'Kitten season' comes to HaywoodAnnual population boom a sad time for cat lovers
Who doesn’t love kittens? It’s hard not to ask that question when visiting the Haywood County Animal Shelter this time of year.
It’s spring and “kitten season” is in full swing, which means the place is taking in unwanted litters almost daily. On a recent trip to the shelter, there was cage after cage of multicolored, adorable puffballs, many playing, mewing and flirting with visitors. The scene was both sweet and extremely sad. The dark truth is that the county puts down a large number of the kittens it takes in, especially in the spring.
Simply, there are too many kittens born during this annual population boom for all of them to find homes.
It’s a heartbreaking situation, especially for those who live it daily. Jean Hazzard, director of Haywood County Animal Services, knows first-hand how tough it is. She’s the one who makes the decision every Monday and Thursday which kittens (and cats and dogs and puppies) can stay and which must be put to sleep. Sickly animals and tiny babies without their mothers are often the first to go.
“It depends on the medical condition, their viability,” Hazzard said, explaining that animals can be put down after five days at the shelter. “If they’re healthy and they’re doing good, and we have room, they stay longer.”
Unfortunately, space is often tight — especially this time of year. Hazzard can’t help but feel a little powerless, as her department only really has time to enforce laws, not educate the public about how to stem this kitten flood. She knows that education — about spaying and neutering, specifically — is what’s needed, however. She’s happy to report that things have gotten better in recent years due to local programs like Haywood Spay/Neuter, which offers such services at low rates, but admits there’s still a long way for Haywood County to go.
It’s difficult situation for her to understand, as she sees many benefits to fixing one’s animals, in addition to it being the responsible thing to do.
“It helps with less roaming, it helps with the aggression level, everything,” she said.
She often tries to tell people that, but many aren’t ready to listen. Penny Wallace, the executive director at Haywood Spay/Neuter, has found the same thing to be true.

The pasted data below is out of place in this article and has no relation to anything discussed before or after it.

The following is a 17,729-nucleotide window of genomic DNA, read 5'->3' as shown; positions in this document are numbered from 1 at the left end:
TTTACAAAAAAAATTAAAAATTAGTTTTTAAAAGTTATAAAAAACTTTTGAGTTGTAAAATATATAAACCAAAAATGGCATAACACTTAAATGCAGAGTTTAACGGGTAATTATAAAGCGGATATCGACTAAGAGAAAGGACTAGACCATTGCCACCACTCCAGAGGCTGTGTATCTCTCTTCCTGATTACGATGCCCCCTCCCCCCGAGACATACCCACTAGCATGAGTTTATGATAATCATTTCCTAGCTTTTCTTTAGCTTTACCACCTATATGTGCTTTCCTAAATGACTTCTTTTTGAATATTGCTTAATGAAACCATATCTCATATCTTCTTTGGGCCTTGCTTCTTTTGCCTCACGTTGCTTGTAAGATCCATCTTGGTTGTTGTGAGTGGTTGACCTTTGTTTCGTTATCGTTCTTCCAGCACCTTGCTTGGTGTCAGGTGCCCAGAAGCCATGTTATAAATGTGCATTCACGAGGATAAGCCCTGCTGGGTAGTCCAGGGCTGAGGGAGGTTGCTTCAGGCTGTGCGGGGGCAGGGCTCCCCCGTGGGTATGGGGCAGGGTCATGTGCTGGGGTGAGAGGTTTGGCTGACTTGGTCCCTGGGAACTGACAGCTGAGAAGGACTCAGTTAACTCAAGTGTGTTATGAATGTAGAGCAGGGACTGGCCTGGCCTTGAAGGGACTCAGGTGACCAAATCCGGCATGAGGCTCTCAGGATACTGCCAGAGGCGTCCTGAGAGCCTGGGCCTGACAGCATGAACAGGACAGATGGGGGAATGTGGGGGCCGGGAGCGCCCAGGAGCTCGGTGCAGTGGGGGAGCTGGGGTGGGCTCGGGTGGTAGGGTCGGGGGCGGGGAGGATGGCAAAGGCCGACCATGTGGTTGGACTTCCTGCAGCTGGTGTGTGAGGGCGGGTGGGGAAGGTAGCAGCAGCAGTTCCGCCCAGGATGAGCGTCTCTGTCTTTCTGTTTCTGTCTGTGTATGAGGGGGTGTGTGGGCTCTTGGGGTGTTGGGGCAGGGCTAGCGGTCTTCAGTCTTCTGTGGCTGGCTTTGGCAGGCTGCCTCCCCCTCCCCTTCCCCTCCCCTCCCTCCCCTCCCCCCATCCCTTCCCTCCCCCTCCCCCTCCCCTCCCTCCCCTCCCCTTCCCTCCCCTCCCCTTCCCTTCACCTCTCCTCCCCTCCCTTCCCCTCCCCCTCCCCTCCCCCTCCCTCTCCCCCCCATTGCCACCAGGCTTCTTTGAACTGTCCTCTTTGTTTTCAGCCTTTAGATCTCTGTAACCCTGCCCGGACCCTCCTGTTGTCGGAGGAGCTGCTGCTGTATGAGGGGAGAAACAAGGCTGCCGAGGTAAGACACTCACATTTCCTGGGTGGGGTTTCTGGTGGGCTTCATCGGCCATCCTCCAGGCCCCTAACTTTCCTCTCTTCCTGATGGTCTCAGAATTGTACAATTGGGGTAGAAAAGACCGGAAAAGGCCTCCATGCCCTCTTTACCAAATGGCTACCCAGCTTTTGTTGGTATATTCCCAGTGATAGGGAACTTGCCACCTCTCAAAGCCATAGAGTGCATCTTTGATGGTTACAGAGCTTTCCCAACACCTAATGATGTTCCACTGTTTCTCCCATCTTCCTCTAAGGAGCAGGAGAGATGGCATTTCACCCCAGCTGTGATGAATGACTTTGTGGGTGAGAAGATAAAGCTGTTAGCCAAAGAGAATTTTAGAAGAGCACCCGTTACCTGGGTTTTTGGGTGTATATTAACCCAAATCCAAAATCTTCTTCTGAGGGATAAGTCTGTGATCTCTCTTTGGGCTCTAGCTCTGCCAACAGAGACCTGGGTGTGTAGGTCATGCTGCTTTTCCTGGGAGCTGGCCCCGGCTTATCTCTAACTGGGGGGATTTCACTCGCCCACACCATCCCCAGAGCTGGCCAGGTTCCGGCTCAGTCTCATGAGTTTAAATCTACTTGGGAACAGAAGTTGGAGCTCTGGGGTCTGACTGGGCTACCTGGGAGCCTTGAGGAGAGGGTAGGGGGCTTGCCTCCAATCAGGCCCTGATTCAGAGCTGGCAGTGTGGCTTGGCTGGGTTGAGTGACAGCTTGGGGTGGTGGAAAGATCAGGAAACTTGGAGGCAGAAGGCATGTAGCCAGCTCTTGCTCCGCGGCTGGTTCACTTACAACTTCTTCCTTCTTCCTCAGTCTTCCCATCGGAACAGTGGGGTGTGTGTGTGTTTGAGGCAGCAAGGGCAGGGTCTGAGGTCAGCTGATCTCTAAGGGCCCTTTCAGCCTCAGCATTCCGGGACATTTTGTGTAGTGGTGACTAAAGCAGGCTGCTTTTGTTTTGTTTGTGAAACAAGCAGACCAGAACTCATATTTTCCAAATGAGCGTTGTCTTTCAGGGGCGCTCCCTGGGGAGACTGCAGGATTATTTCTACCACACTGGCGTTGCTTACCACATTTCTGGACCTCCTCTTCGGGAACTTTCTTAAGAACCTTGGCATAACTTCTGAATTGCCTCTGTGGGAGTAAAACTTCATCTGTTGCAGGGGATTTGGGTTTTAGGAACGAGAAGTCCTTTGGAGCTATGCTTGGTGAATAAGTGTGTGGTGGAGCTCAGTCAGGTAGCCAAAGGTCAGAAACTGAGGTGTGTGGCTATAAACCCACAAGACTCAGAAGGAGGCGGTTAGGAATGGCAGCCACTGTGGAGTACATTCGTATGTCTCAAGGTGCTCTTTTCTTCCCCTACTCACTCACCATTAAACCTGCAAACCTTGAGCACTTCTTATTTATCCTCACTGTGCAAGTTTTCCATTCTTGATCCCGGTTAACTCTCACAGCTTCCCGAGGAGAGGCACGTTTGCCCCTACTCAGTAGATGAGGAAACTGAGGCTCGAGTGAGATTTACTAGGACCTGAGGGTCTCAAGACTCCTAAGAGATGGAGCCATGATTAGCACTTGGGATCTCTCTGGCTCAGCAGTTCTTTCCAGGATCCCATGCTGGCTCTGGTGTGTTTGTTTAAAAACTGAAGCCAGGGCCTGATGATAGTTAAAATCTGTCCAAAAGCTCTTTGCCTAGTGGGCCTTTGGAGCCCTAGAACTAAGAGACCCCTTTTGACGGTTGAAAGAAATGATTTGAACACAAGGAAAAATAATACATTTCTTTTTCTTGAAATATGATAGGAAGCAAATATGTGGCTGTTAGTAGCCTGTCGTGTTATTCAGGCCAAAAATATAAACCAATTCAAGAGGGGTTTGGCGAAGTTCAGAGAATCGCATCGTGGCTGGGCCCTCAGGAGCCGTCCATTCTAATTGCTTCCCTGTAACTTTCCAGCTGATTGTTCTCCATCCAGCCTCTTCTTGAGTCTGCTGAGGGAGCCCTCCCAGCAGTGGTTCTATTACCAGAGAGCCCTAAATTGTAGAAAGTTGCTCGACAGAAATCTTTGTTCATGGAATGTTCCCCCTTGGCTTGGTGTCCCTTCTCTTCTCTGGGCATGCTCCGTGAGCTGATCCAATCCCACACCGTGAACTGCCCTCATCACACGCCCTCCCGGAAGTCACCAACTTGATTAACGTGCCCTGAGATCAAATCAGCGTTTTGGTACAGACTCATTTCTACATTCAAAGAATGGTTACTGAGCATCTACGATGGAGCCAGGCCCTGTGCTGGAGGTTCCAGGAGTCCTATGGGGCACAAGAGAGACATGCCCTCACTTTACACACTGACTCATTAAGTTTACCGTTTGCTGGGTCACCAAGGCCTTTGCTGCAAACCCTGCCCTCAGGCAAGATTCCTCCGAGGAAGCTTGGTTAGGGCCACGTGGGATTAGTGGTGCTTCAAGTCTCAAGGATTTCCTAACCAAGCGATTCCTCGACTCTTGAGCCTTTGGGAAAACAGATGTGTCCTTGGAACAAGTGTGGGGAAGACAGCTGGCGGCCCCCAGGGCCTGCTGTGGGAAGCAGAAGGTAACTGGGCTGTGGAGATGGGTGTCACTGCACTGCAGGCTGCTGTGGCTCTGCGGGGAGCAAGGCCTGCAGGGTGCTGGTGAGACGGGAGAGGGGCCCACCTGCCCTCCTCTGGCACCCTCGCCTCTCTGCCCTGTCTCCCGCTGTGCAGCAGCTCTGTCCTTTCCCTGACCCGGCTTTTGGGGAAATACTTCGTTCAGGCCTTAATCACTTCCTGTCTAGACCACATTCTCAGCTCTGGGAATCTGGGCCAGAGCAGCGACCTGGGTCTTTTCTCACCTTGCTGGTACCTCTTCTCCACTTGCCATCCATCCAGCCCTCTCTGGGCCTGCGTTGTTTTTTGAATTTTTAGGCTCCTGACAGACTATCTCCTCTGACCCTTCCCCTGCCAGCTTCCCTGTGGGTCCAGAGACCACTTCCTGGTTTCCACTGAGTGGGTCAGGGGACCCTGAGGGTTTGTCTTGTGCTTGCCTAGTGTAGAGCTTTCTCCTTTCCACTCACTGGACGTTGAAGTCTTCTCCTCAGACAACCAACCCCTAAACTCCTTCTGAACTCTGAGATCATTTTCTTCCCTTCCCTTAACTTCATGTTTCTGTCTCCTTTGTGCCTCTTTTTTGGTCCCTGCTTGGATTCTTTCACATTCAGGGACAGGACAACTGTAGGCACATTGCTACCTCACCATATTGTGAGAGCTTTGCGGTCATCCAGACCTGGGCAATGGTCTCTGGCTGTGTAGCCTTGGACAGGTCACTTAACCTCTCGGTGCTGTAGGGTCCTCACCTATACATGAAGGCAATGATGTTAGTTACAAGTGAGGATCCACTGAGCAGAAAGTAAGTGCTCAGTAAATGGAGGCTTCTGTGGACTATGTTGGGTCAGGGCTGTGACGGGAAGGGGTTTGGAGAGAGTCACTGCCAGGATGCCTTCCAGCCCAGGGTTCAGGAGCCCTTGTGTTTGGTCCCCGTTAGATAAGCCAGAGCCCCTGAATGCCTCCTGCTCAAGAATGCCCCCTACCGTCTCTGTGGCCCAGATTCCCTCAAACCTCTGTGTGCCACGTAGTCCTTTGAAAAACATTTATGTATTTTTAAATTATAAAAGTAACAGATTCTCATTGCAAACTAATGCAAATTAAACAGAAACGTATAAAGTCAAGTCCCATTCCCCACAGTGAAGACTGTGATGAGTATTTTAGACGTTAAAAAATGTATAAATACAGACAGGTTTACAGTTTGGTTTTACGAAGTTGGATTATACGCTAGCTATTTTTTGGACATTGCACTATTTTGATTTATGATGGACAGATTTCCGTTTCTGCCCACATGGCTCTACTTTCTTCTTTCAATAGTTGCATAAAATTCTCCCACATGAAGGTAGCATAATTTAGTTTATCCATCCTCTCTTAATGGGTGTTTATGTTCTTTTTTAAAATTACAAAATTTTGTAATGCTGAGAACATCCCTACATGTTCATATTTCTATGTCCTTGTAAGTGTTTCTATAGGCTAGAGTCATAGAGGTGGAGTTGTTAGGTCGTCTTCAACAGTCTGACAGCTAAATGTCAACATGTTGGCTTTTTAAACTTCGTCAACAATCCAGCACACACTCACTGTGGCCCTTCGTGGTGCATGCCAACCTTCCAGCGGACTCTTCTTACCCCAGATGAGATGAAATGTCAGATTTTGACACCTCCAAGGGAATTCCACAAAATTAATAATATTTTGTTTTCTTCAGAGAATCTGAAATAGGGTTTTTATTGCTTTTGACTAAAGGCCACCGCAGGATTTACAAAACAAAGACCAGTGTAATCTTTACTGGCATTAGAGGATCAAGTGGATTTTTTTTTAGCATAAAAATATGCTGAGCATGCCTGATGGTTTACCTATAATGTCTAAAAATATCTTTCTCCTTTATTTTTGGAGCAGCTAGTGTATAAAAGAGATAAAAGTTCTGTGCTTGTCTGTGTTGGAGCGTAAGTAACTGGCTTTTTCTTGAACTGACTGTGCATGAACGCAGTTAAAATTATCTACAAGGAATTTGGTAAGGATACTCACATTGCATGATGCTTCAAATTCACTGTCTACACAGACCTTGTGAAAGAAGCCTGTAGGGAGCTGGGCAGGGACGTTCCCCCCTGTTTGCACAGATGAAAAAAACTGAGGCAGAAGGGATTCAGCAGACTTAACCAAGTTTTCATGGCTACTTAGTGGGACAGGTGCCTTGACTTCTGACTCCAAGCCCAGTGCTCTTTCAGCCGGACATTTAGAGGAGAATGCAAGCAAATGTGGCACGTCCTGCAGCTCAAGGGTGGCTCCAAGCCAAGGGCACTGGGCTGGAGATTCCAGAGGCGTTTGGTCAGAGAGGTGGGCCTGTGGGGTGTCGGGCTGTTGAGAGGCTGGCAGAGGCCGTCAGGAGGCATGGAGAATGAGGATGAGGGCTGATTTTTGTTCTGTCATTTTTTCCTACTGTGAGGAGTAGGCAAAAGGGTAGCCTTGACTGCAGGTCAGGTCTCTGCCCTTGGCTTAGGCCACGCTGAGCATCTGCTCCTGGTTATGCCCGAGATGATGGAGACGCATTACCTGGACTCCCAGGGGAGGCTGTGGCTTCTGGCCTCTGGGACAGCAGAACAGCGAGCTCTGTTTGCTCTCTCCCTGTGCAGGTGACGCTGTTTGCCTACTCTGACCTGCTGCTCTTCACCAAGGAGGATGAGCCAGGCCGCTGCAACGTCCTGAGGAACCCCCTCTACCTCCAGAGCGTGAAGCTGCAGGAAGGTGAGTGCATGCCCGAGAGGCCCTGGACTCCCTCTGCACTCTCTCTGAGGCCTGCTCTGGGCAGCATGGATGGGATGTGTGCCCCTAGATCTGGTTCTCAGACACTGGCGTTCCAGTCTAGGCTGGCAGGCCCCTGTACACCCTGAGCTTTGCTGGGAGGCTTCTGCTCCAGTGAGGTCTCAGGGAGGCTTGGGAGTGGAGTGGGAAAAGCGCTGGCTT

“It kind of gets repetitive,” she said, describing all the arguments she has used in the past. “We try to be as persuasive as we can.”
Much of her persuasion has to do with money, as her nonprofit offers deep discounts to people wanting to fix their animals. Normally, people can “alter” their pets for $30 each, while a $10 rate is offered to those on public assistance. Currently, however, the group is running a $10 special on all cats, thanks to a grant from the American Society for the Prevention of Cruelty to Animals. Wallace expects the grant, which is good for 200 cats, should last through the month of June. She hopes this extra incentive will be a motivator for those on the fence about getting their cats fixed.
While her group can trap and fix feral cats (a program that’s been working quite well to keep feral cat colonies from growing), she has to rely on pet owners to do the right thing. She can give all kinds of evidence and reasons why fixing pets is good but, realistically, she knows there will still be some holdouts at this point. Maybe there always will be.
“It does bother me,” she said. “But I can’t give up.”
Luckily for Haywood County’s kitties, there are a few people around here this dedicated. Linda Sexton, a passionate volunteer at Sarge’s Animal Rescue Foundation, makes frequent trips to the county’s animal shelter. Once there, she chooses certain animals and brings them under Sarge’s care. Since the organization is staunchly “no kill,” Sexton has to make sure to pick pets that look “adoptable.” Often these animals live at Sexton’s property for a short time and with foster families before they find new homes.
“The cutest ones we try to get pulled,” Sexton said. “And the ones that don’t look so cute or don’t look so healthy or there are too many of the same color — they get put down.”
In 2011, Animal Control took 1,622 cats, 401 of which were adopted, and 120 were transferred to organizations like Sarge’s. The remaining 1,100 were euthanized.
It’s an extremely harsh reality to deal with daily, and Sexton admit it’s always painful. Especially during this time of year, there are so many animals (and kittens in particular) than she can ever help. So, the former oncology nurse does her best to not get drawn into the sadness of the situation and look to the positive. She can see the percentage spayed and neutered pets going up and she can also take solace in the number of animals Sarge’s saves annually. For example, no less than 189 cats found new homes in 2011 thanks to the organization.
Sexton knows this but also sees how much more the local culture has to evolve when it comes to the spay/neuter question. Like many involved in animal rescue, it’s hard for her to have patience with people who refuse to fix their pets.
“There’s no excuse for it anymore,” she said, bluntly.
For more information on Haywood County Spay/Neuter, call 452-1329 or visit www.haywoodspayneuter.org.
For more information on Sarge’s — which hosts adoption days every Saturday from 10 a.m. to 3 p.m. at 256 Industrial Park Dr. — call 246-9050 or visit www.sargeandfriends.org. Star Ranch, another animal rescue organization, can be reached at www.star-ranch-rescue.com or 400-4940.
For more information about the Haywood County Animal Shelter, call 456-5338 or visit www.haywoodnc.net.